A Sustainable City Network article (2017-02-17) discussed the increasing use of “green bonds” by states and local governments to build more environmentally friendly and more efficient infrastructure. The article noted that as many states impose green infrastructure mandates or implement Renewable Portfolio Standards (RPS) for renewable energy, there has been increased pressure on local governments to find alternative forms of financing to fund these types of projects. From the article:
This is where green bonds enter the picture. These debt instruments, constructed precisely to bring capital to sustainable projects – whether that is renewable power, battery storage or climate change adaptation projects – can provide an alternative means for cities to invest in the infrastructure they need to remain economically competitive in a manner that is both environmentally and ecologically sound. …
Even for those municipalities without an immediate, acute focus on climate change, green bonds are seen as a viable financing option. Because green bond investors are spread around the world but the primary beneficiaries of green financings are more concentrated by region (or even by country), some municipalities could appeal to a broader base of investors by issuing green bonds. What’s more, issuers and investors alike could stand to benefit from certain municipal bond tax-exemptions.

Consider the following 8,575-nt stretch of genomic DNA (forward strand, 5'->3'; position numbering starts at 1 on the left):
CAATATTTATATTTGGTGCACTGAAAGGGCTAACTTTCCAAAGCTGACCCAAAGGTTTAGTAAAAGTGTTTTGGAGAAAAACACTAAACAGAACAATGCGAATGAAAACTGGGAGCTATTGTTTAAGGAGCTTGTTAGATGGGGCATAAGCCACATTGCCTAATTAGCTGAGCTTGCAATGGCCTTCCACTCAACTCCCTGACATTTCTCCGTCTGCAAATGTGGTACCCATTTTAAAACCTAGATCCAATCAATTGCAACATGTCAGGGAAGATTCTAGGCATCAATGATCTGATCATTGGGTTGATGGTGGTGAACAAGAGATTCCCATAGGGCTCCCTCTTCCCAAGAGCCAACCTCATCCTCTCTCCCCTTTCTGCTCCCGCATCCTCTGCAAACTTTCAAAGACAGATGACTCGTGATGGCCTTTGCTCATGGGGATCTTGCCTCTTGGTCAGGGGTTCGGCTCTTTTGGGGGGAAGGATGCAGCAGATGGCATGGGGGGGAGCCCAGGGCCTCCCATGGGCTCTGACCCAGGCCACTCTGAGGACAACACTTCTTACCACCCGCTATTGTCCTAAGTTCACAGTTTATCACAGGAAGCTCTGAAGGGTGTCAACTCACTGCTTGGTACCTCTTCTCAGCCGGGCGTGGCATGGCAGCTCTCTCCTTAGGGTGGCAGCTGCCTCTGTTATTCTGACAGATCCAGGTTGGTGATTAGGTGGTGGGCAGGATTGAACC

The article stated that in the first half of 2017, United States municipalities accounted for a majority of the 101 green bonds issued globally by local governments and states, with a value of roughly $18 billion.
The article also noted that green bonding in the United States lags behind China and Europe due to the lack of a cohesive policy for carbon mitigation and adaptation and clear regulations for green bond practices. However, the article believed green bonding will continue to play an increasingly important role over the next few years at the local government level:
So, with a stricter federal policy on climate change unlikely to materialize any time soon, it will be down to states, cities and corporations to drive future green bond growth – with much of the investment for green projects coming from investor-owned and public utilities to meet new standards.